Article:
Quantum internet edges closer to reality

Scientists reach milestone with stable photons


In a stride towards the realisation of the quantum internet, researchers from the Humboldt-Universität zu Berlin and the Ferdinand-Braun-Institut have achieved a remarkable feat – the generation of photons with stable frequencies emitted from quantum light sources. This achievement brings us one step closer to the elusive quantum internet, a transformative concept that could revolutionize the way we communicate and process information.

This remarkable development, published in the journal Physical Review X, underscores the immense promise and ongoing efforts in the quest for the quantum internet. While it remains in the developmental phase, the future holds the tantalizing possibility of a quantum internet that can seamlessly connect quantum computers worldwide, ushering in a new era of secure, high-speed, and transformative communication and computation.

The potential applications of the quantum internet are both thrilling and diverse. It could provide fundamentally secure communication, where data privacy is guaranteed by the laws of physics. Moreover, it could unite quantum processors into vast quantum computing clusters, enabling powerful computations 'in the cloud.' This approach, known as networked quantum computing, offers scalability beyond traditional quantum computing efforts.

Understanding quantum internet

The quantum internet, a theoretical marvel, envisions an interconnected web of quantum computers and quantum communication devices. Unlike our current internet, which relies on classical computing and radio waves, the quantum internet harnesses the fascinating properties of quantum mechanics. If successfully implemented, it could become a specialized branch of the existing internet, catering to highly specialised applications with profound implications across various domains.

Quantum Computing: At the heart of the quantum internet lies quantum computing, a technology already in use by academic and private organizations. It facilitates the sharing of information at atomic and subatomic levels, providing unparalleled speed and security compared to classical computing.

Qubits: Quantum internet allows the exchange of quantum information using qubits, the quantum counterparts of classical bits. Qubits possess unique characteristics; they cannot be interpreted with standard hardware, copied, or destroyed. The number of qubits in a system determines its processing power.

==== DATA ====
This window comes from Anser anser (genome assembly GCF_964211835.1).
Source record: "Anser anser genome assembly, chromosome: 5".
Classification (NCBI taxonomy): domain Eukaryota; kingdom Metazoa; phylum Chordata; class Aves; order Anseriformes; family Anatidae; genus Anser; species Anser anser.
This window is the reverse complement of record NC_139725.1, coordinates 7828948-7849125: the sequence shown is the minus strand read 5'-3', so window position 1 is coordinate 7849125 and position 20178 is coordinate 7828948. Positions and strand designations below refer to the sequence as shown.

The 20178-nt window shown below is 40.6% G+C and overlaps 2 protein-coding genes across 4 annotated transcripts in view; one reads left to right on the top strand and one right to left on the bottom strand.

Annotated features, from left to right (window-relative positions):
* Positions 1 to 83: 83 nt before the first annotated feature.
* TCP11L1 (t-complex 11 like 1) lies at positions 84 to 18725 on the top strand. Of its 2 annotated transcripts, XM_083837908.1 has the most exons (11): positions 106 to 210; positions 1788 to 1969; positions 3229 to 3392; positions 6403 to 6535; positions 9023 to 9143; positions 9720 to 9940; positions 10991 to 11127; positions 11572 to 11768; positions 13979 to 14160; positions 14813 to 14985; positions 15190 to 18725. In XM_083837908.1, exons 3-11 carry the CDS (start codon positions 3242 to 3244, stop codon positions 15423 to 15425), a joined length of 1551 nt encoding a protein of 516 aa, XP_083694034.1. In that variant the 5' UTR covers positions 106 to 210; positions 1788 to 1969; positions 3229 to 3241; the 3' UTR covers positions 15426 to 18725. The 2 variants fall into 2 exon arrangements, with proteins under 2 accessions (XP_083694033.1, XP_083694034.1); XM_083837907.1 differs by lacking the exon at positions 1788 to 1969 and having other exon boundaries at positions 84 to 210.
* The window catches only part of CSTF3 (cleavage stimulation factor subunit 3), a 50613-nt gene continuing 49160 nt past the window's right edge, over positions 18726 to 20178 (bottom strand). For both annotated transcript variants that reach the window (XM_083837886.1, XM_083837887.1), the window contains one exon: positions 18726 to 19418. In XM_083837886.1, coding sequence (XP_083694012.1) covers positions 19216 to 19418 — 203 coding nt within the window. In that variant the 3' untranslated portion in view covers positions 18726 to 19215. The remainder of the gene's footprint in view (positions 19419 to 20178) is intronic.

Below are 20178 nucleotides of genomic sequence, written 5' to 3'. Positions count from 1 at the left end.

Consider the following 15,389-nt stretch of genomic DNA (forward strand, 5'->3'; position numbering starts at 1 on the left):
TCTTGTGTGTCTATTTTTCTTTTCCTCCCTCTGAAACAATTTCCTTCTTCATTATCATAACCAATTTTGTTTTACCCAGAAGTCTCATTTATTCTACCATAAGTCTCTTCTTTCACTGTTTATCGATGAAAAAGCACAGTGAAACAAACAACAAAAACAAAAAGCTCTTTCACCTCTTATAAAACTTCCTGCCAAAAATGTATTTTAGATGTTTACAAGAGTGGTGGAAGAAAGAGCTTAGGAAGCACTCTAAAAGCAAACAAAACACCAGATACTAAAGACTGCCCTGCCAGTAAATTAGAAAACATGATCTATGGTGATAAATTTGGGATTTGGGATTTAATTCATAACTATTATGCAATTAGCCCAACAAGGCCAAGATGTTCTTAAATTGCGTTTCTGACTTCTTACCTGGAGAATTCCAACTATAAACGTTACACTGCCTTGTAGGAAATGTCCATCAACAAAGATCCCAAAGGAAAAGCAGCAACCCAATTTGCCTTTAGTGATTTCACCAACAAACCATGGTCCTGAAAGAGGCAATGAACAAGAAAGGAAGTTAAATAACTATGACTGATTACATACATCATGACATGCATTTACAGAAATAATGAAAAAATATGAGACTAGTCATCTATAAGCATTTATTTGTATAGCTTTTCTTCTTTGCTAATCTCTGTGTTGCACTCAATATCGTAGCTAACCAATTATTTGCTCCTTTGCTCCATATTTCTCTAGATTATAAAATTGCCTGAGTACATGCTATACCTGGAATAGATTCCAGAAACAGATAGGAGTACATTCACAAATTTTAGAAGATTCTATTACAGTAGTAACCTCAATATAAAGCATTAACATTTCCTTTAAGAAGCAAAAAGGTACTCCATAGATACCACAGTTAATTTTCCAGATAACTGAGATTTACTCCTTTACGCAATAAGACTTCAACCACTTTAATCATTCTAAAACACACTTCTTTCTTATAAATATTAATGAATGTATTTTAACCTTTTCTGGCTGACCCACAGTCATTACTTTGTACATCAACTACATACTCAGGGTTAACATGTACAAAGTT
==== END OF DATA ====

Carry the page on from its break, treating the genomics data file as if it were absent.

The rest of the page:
Superposition: Quantum systems, unlike classical computers, can exist in multiple states simultaneously, a phenomenon known as superposition. This capability offers tremendous computational advantages.

Entanglement: Quantum entanglement is a phenomenon where particles, regardless of distance, behave in tandem. It enables instant information transfer, promising unmatched security in data transmission.

Quantum infrastructure: Quantum computers require extremely low temperatures to function, often approaching absolute zero. This necessitates specialized infrastructure to maintain the integrity of quantum information.

The Photon breakthrough

The recent breakthrough by the Berlin-based research team centers around photons – particles of light. These photons, emitted from nitrogen-vacancy defect centers in diamond nanostructures, possess stable frequencies, a critical requirement for long-distance data transmission in a quantum network. Achieving this stability involved meticulous material selection, advanced nanofabrication techniques, and precise experimental control protocols. By minimizing electron-induced noise during nanostructure fabrication, the team successfully eliminated fluctuations in photon frequency, a significant hurdle in quantum operations.

These findings suggest that communication rates between spatially separated quantum systems could potentially increase by more than 1,000-fold, a remarkable stride forward on the path to a functioning quantum internet. The researchers integrated individual qubits into diamond nanostructures, which are 1,000 times thinner than a human hair, enabling directed photon transmission into optical fibers.